If a batter in such a situation laces a single to center, he drives home two runs and gets himself to first base. Now the run expectancy is 0.573, but the two runs that crossed the plate must be accounted for. Thus, the batter has delivered to his team two runs, plus the new run expectancy, minus the old run expectancy. In total, his single was worth 1.106 runs above average.
What if that batter had gotten under his line drive, though? What if the center fielder had had to drift back, but had caught the ball with his heels on the warning track? Announcers would likely trumpet his ability to take a “good approach” and get the run home, with only slightly less vigor than that which they might have showed for the single.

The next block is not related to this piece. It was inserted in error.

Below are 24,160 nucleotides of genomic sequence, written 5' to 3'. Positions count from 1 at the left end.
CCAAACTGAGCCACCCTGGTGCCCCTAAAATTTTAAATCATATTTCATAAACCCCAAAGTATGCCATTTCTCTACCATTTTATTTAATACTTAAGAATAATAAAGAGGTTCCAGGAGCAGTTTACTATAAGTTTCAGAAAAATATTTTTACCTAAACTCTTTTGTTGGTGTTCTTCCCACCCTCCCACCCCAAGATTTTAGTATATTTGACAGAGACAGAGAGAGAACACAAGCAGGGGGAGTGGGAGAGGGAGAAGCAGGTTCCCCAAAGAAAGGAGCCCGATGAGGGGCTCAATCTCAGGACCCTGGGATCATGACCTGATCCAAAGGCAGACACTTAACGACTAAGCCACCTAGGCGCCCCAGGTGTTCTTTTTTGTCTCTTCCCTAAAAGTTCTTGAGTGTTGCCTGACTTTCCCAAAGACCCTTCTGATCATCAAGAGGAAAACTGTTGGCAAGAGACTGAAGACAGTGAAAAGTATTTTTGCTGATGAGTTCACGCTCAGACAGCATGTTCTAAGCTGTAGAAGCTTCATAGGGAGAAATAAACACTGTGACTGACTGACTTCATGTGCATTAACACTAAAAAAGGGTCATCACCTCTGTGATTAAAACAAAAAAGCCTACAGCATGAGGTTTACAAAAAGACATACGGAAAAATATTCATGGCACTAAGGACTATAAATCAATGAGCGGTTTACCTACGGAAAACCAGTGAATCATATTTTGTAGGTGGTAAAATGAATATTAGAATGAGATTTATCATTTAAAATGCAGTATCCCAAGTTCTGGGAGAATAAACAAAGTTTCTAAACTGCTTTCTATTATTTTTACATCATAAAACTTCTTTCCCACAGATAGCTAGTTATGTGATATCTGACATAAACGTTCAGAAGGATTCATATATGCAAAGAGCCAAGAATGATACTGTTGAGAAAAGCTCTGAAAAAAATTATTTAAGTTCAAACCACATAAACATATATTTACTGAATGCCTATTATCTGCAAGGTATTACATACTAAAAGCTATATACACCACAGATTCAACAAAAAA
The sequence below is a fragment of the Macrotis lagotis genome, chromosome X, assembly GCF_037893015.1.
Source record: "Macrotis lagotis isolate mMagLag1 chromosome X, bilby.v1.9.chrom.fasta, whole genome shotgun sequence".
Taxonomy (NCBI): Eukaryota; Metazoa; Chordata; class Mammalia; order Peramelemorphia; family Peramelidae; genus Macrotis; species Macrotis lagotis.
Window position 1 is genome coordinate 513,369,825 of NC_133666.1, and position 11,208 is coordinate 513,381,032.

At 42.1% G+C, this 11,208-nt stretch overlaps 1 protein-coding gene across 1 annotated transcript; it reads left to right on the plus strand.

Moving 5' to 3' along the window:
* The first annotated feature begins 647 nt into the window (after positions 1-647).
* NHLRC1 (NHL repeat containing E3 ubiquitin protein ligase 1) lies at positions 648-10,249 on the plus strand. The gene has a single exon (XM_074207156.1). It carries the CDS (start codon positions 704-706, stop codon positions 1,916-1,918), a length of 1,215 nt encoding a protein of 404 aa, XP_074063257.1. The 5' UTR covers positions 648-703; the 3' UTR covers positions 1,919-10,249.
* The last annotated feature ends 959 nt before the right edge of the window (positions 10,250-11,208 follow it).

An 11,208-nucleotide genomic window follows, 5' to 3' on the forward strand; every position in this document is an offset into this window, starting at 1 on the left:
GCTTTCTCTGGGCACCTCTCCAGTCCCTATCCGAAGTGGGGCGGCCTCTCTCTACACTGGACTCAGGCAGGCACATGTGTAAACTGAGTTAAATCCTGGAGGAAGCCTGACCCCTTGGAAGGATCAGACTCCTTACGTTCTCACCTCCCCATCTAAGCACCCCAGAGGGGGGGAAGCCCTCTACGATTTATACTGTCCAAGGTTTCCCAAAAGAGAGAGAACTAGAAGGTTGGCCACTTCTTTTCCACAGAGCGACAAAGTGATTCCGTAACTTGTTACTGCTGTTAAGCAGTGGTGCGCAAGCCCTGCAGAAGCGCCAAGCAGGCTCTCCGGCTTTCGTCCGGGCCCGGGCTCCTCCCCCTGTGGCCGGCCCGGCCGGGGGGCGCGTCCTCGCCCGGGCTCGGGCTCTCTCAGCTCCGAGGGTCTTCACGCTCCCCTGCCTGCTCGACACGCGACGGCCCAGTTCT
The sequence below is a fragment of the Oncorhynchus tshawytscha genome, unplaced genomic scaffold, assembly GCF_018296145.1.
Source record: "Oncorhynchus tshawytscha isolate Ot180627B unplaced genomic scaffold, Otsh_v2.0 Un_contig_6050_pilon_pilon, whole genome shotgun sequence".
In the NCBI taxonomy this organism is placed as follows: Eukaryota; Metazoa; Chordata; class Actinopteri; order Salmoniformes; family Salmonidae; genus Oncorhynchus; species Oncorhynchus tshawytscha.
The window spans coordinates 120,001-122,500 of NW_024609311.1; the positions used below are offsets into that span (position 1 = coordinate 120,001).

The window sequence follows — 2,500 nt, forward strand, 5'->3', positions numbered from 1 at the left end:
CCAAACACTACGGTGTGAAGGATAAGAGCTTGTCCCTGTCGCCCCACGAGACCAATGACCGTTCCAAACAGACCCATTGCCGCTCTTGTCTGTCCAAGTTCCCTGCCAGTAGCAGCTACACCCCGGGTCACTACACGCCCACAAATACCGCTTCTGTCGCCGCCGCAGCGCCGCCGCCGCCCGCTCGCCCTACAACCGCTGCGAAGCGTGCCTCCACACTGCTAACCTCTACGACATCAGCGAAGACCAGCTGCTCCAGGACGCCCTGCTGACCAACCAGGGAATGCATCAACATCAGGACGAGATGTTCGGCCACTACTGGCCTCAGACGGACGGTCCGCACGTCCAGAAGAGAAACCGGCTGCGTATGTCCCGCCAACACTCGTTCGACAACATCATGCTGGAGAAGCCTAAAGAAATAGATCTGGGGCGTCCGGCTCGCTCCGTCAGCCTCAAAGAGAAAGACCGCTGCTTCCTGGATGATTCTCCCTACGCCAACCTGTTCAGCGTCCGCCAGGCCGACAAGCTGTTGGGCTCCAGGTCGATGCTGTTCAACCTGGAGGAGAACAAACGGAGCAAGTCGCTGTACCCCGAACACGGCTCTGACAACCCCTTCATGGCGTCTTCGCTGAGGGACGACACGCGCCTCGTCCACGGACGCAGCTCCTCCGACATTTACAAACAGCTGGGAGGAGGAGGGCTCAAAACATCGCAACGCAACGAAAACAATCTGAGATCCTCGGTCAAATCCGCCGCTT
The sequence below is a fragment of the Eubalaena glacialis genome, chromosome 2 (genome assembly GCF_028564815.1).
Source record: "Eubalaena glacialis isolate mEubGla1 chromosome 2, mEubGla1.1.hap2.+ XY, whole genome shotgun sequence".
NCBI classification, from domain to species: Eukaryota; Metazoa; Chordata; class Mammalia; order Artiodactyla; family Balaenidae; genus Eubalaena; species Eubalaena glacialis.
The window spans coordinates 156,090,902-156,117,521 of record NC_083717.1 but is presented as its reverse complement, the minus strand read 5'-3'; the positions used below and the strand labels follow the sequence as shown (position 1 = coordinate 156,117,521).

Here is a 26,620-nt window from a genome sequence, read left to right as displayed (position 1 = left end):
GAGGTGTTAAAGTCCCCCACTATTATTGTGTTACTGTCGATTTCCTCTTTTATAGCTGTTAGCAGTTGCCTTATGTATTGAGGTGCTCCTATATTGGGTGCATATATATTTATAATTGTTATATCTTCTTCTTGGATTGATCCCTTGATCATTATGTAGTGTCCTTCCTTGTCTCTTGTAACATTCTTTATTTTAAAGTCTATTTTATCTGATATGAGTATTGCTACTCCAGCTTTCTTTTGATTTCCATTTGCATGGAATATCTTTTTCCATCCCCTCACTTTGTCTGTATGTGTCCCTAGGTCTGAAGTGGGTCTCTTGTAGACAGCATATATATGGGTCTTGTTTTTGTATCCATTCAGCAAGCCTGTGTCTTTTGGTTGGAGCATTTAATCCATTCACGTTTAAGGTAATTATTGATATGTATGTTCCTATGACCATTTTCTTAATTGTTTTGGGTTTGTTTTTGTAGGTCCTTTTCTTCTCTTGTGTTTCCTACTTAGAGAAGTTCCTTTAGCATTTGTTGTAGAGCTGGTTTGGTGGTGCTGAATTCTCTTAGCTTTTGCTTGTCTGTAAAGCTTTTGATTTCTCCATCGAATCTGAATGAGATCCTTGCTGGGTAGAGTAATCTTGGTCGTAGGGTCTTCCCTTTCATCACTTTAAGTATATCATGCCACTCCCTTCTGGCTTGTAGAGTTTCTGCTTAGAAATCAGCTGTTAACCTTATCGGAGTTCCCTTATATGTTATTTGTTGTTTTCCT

But only one run scored this time, and the resulting state–runner on third, assuming the trailer advanced, with two out–is worth only 0.387 runs. 1.387, as your sixth-grade math teacher could help you discern, is less than 1.467. That sacrifice fly was actually a below-average outcome, by 0.080 runs.
Of course, not all sac flies are hit in that situation. In fact, there are eight total sac fly situations, if we cast aside the perhaps (and this is generous) one time per season that someone scampers home from second on a fly out: runner on third, runners on first and third, runners on second and third and bases loaded, with zero or one out.